Finishing out Rome

We’re on our last full day in Rome.  Our stay has been marvelous.  There’s been three themes:

1. Great art.

2. Amazing history.

3. Great food.

Today included all of these.

First, the art.  We spent the morning in the Galleria Borghese where one can see the palace and art collection of a 17th century cardinal.  Cardinal Borghese used money, power, threats, and extortion to put together an astonishing art collection.  While it’s not the largest art museum out there, piece for piece it’s one of the best collections I’ve seen, right up there with the Louvre.  Among many other things, it has major paintings by Caravaggio and sculpture by Bernini, two guys who are quickly climbing to the top of my list of favorite artists.  Here’s a couple of poorly photographed examples:

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This is a detail of a Caravaggio painting of David holding the head of the slain Goliath.  The key thing to note is that Goliath is a self-portrait of Caravaggio, painted as an expression of guilt over a man he had killed in a duel.  Caravaggio hoped to get a pardon as a result and be able to return to his home in Rome.  He got the pardon, but alas died before he got back.

Here’s a Bernini sculpture of Apollo and Daphne.  Apollo is on the verge of capturing Daphne when Daphne’s father, a river god, turns her into a tree to protect her from Apollo.

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This sculpture has to be seen to be believed.  Daphne is transforming into the tree even as Apollo is grabbing her.  Her toes are taking root, her skin is turning to bark, and her fingers are sprouting leaves.  It’s hard to believe that this can be done in marble.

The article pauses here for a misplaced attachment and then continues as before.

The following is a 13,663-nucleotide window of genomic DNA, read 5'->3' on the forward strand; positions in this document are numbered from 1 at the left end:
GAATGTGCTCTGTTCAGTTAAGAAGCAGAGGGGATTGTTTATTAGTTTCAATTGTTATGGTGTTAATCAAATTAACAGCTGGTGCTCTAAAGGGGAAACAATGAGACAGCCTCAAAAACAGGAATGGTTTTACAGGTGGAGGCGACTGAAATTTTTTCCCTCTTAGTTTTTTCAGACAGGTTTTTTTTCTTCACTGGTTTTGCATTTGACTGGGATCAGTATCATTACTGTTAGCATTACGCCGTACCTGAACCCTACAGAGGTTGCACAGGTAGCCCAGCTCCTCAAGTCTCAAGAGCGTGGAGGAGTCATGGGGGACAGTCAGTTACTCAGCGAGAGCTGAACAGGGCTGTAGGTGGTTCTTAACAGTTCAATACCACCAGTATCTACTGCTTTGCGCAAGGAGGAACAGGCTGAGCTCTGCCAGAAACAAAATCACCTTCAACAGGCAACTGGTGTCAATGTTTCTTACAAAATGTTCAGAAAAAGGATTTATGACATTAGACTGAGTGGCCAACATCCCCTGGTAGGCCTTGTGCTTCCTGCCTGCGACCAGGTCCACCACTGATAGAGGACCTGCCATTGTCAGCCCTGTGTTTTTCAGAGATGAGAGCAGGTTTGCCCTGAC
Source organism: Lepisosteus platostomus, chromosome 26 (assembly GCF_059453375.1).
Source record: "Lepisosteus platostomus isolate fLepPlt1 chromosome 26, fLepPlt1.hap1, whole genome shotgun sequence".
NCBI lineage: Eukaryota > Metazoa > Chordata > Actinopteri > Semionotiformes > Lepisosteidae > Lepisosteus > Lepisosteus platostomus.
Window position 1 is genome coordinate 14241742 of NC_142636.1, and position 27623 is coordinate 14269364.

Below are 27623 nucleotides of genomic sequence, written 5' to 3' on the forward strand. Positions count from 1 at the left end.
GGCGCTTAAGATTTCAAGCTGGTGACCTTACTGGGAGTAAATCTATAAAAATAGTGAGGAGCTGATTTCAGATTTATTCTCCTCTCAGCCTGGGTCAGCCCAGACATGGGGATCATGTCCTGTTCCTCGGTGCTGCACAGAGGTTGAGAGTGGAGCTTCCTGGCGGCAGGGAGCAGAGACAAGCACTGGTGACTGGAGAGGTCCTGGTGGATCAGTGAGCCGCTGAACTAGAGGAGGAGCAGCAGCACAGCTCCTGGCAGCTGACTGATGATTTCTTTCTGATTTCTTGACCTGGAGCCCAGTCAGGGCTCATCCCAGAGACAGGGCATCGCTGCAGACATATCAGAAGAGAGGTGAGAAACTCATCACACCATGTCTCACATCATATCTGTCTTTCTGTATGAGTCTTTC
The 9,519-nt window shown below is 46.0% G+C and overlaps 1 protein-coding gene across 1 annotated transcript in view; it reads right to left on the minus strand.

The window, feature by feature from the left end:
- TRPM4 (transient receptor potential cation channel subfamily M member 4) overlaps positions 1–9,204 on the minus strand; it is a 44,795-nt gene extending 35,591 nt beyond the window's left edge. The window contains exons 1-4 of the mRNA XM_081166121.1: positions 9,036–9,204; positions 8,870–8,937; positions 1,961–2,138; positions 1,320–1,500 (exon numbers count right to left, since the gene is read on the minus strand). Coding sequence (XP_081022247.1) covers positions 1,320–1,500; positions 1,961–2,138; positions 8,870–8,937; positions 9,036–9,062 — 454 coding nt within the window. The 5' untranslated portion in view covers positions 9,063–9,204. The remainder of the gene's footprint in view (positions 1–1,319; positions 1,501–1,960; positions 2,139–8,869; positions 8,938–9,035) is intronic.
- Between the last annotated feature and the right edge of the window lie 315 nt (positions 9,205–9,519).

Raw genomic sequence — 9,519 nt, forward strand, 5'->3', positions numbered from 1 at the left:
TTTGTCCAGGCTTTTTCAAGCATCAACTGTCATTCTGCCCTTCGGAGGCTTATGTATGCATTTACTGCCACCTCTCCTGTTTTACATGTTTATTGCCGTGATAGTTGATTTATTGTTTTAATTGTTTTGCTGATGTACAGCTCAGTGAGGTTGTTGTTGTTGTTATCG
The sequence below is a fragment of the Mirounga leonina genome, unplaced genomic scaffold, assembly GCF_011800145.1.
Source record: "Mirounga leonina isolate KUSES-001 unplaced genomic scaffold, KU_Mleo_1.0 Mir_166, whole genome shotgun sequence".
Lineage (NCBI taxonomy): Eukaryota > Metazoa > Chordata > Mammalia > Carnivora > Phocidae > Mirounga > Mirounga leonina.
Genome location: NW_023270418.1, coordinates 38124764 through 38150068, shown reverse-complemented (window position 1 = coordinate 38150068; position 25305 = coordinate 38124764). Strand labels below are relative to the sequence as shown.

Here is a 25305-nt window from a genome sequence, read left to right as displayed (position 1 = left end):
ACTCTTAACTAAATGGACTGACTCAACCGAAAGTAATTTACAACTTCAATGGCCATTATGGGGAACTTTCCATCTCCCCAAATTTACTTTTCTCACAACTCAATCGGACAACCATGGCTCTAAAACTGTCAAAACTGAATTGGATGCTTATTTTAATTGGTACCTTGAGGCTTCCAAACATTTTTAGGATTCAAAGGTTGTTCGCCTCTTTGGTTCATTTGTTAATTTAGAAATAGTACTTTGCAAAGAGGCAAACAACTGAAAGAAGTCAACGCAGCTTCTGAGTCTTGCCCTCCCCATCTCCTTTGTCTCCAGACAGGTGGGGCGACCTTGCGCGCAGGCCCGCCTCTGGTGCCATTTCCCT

Cardinal Borghese was patron to both Bernini and Caravaggio.  The man clearly had taste.

After a quick lunch:

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we headed off to the Capitoline Museum, a collection that combines art and history.  Here, for example, is an ancient statue of the emperor Commodus:

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Doesn’t look at all like Joaquin Phoenix, does he?

And here’s some guy standing next to the remnant of a giant statue.  That must have been some statue!

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After that, we returned to the ruins of ancient Rome.  Once again, I found being there incredibly evocative.  Walking down the street that Cleopatra took into the city.  Seeing the stone where Julius Caesar was cremated.  Walking through the room where the Emperor Domitian was assassinated.  I can’t think of a place on earth that has so much history that had such an impact on our modern world.  Even our language comes from the names of places where I stood today (Capitoline Hill, which led to the word “capitol”; Palatine Hill, which led to “palace”).  Rome is not where western civilization was born, but  it is where it grew to adulthood.

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And while we’re talking about amazing things, here’s Julie, holding a piece of mosaic tile that she found on Palatine Hill.  Roman emperors probably stepped on that little piece of stone in her hand.

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(She tossed it back.  Taking relics from Rome is not a good thing.)

 

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